|Scientific Name:||Chelonoidis darwini (Van Denburgh, 1907)|
Chelonoidis darwini (Van Denburgh, 1907)
Chelonoidis nigra ssp. darwini (Van Denburgh, 1907)
Geochelone elephantopus ssp. darwini (Van Denburgh, 1907)
Geochelone nigra ssp. darwini (Van Denburgh, 1907)
Testudo darwini Van Denburgh, 1907
|Taxonomic Source(s):||TTWG [Turtle Taxonomy Working Group: van Dijk, P.P., Iverson, J.B., Rhodin, A.G.J., Shaffer, H.B. and Bour, R.]. 2014. Turtles of the world, 7th edition: annotated checklist of taxonomy, synonymy, distribution with maps, and conservation status. Chelonian Research Monographs 5(7): 000.329-479, doi:10.3854/crm.5.000.checklist.v7.2014.|
The previous Red List assessments for Galápagos tortoises treated the various allopatric island populations as subspecies of Chelonoidis nigra, as did several authors (Pritchard 1996; Caccone et al. 1999; Beheregaray et al. 2003; Fritz and Havas 2007; TTWG 2007, Rhodin et al. 2008). However, other authors have considered them as full species based on morphology (Bour 1980; Fritts 1983; Ernst and Barbour 1989) and more recently several researchers (Caccone et al. 2002; Russello et al. 2005, 2007; Poulakakis et al. 2008, 2012, 2015; Chiari et al. 2009) have treated most of them as full species based on congruent patterns of mitochondrial and nuclear variation. This elevated species-level taxonomy has been largely accepted by TTWG (2009, 2014) and TEWG (2015) for most phylogenetic lineages of Galápagos tortoises. This Red List assessment therefore now treats C. darwini as a full species, rather than retaining its previous subspecies ranking from earlier Red List assessments.
|Red List Category & Criteria:||Critically Endangered A1bde ver 3.1|
|Assessor(s):||Cayot, L.J., Gibbs, J.P., Tapia, W. & Caccone, A.|
|Reviewer(s):||Rhodin, A.G.J. & van Dijk, P.P.|
|Contributor(s):||IUCN Galapagos Tortoises Red Listing Workshop & Galapagos National Park Directorate|
|Facilitator/Compiler(s):||van Dijk, P.P. & Rhodin, A.G.J.|
From a historic population estimated at 24,000 animals (Gibbs, unpubl. data), direct exploitation in the 19th century (less than three generations in the past, at generation length of 60 years) severely reduced the population, with recruitment hindered by the impacts of introduced predators (pigs) and vegetation change caused by invasive herbivores (primarily goats and some donkeys). In the early 1970s, the population was estimated at 500-700 tortoises (MacFarland et al. 1974). Since then, more than 1,000 headstarted juvenile tortoises have been repatriated to Santiago. Another 245 juveniles remain in the Government of Ecuador’s Tortoise Centre on Santa Cruz. Overall, the population collapsed by more than 95% from historical levels less than three generations ago, qualifying the species for listing as Critically Endangered A1bde (the reasons for the decline are understood, have ceased and the population has started to recover). The previous assessment on the 1996 IUCN Red List of the subspecies Chelonoidis nigra ssp. darwini was Endangered C2a. This assessment also incorporates contributions from the international workshop on Galápagos tortoises convened by the Galápagos National Park Directorate in July 2012.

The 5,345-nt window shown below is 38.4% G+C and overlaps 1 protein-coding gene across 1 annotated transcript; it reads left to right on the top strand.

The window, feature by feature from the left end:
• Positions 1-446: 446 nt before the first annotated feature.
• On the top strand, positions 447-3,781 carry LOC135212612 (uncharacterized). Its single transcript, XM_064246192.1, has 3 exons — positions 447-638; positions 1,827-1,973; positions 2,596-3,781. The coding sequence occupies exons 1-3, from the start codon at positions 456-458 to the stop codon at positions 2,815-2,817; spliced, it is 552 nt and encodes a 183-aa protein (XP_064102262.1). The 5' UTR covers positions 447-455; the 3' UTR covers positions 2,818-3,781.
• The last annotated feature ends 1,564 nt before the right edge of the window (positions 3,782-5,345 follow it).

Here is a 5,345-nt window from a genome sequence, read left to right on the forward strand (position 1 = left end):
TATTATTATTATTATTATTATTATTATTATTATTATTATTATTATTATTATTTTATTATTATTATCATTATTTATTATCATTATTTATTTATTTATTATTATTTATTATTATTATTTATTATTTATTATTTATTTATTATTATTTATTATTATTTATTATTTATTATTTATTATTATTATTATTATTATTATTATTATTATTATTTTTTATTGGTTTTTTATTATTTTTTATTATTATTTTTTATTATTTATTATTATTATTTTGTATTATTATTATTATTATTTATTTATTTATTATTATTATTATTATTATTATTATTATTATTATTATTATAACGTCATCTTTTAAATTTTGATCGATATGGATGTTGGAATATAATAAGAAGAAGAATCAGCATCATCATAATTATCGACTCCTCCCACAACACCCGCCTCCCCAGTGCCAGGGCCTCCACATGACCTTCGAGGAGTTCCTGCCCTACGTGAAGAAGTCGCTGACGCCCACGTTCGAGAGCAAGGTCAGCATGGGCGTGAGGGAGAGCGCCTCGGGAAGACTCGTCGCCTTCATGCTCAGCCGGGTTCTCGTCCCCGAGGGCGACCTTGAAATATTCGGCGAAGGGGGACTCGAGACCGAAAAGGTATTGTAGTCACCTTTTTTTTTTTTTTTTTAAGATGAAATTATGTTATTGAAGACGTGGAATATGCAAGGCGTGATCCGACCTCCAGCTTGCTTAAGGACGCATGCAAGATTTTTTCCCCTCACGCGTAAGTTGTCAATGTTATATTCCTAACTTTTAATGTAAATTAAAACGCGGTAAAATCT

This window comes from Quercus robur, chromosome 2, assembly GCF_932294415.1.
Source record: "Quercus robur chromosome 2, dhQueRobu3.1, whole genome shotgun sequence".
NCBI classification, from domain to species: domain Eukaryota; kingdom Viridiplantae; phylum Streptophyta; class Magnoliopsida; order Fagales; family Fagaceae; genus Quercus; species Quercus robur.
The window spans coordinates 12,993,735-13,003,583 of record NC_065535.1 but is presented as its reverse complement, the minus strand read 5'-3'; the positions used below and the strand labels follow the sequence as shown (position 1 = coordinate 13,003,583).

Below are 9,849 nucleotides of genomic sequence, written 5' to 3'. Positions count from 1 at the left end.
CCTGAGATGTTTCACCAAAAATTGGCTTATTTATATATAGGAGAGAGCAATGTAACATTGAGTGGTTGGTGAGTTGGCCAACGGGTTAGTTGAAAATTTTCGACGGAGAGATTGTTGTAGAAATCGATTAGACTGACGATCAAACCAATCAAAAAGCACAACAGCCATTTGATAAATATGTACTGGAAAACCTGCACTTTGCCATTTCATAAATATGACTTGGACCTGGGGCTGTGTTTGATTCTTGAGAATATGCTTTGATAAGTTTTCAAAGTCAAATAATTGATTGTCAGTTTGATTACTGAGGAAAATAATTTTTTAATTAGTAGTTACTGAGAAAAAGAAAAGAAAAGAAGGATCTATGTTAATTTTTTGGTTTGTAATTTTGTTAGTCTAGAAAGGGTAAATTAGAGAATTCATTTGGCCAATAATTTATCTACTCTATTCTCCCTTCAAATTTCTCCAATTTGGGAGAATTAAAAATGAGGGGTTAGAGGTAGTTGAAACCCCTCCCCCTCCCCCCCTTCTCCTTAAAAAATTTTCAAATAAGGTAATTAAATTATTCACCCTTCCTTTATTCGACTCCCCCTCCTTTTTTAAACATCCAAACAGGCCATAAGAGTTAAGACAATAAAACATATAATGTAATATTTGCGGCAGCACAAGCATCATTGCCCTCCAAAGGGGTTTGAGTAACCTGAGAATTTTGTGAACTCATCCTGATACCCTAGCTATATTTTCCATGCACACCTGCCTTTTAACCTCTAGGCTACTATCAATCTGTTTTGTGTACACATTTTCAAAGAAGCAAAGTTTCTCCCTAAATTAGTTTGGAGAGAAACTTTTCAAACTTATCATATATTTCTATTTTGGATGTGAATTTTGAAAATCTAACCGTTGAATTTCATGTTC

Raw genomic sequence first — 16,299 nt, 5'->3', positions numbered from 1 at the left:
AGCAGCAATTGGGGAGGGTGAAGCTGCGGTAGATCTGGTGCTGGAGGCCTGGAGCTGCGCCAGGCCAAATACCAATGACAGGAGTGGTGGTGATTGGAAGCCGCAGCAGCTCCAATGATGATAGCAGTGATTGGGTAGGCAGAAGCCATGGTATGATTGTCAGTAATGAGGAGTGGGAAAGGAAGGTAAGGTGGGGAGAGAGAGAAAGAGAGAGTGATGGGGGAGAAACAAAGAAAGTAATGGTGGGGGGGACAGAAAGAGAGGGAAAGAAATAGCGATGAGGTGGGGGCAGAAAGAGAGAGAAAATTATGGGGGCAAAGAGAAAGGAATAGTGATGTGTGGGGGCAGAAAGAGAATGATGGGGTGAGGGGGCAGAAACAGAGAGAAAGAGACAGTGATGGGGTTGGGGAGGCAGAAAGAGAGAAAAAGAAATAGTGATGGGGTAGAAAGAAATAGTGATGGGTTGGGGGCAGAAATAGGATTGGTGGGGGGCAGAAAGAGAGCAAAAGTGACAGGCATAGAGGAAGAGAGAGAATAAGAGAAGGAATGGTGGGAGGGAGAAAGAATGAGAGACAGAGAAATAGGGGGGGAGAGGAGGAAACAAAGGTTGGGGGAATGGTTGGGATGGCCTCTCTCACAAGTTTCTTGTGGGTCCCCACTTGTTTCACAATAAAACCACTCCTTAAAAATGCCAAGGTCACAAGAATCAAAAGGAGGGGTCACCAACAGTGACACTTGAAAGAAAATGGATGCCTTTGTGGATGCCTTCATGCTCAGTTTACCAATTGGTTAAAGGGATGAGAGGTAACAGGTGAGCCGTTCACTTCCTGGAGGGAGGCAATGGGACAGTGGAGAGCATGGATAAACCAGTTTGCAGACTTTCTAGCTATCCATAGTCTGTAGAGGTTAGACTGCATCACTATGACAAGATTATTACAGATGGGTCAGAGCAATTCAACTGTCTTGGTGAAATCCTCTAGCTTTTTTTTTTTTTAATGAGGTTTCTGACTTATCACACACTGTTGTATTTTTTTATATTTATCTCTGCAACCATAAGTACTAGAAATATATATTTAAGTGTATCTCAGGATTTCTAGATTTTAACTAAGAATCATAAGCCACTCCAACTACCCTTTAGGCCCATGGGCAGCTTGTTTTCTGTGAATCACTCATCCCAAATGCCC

|Previously published Red List assessments:|
Chelonoidis darwini occurs on Santiago [formerly James Island or San Salvador] in the Galápagos Islands of Ecuador. Santiago has a total surface area of 585 sq. km, of which 240 sq. km (41%) could potentially sustain tortoises (Gibbs, unpubl. data).
|Range Map:||Click here to open the map viewer and explore range.|
Based on an estimated average density of one tortoise per hectare of suitable habitat, the pre-human population size was estimated to have been about 24,000 adults (Gibbs, unpubl. data). The population was estimated at 500-700 native tortoises in the early 1970s (MacFarland et al. 1974). This population has been augmented by over 1,000 repatriated juveniles. With the eradication of feral pigs in 1999, natural reproduction and recruitment on the island has increased.
|Current Population Trend:||Increasing|
|Habitat and Ecology:||Detailed life history data are not available for the wild populations of Chelonoidis darwini; observations on long-term captive animals indicate that the species matures at about 20 years of age and longevity of 100-150 years is expected; generation time is estimated at c. 60 years. The species has an intermediate to domed shell morphology indicating that it is primarily a grazer on low-growing vegetation.|
|Generation Length (years):||60|
|Movement patterns:||Not a Migrant|
|Use and Trade:||Tortoises on Santiago were subject to extensive overexploitation for food by sailors and settlers in the 18th and 19th centuries, from which they still have not recovered (Pritchard 1996).|
Tortoises on Santiago were subject to extensive overexploitation for food by sailors and settlers in the 18th and 19th centuries, from which they still have not recovered (Pritchard 1996). Eggs have been collected from the small population of adults that survived, and the resulting hatchlings headstarted at the Government of Ecuador’s Tortoise Centre on Santa Cruz and then repatriated at 4-5 years old. Natural, in situ recruitment was severely impacted by introduced pigs (eradicated in 1999). The impact of infestation of tortoise eggs by flies remains to be clarified. An introduced goat population, once estimated at 80,000 animals, caused major degradation of tortoise habitat. Goats were eradicated in 2003 and the vegetation began to recover. However, the absence of goats resulted in the spread of invasive non-native vegetation, particularly blackberry and, to a lesser extent, naranjilla and avocado. Blackberry creates dense thickets impossible for tortoises to penetrate. The risk of further introductions or re-introductions (goats) remains.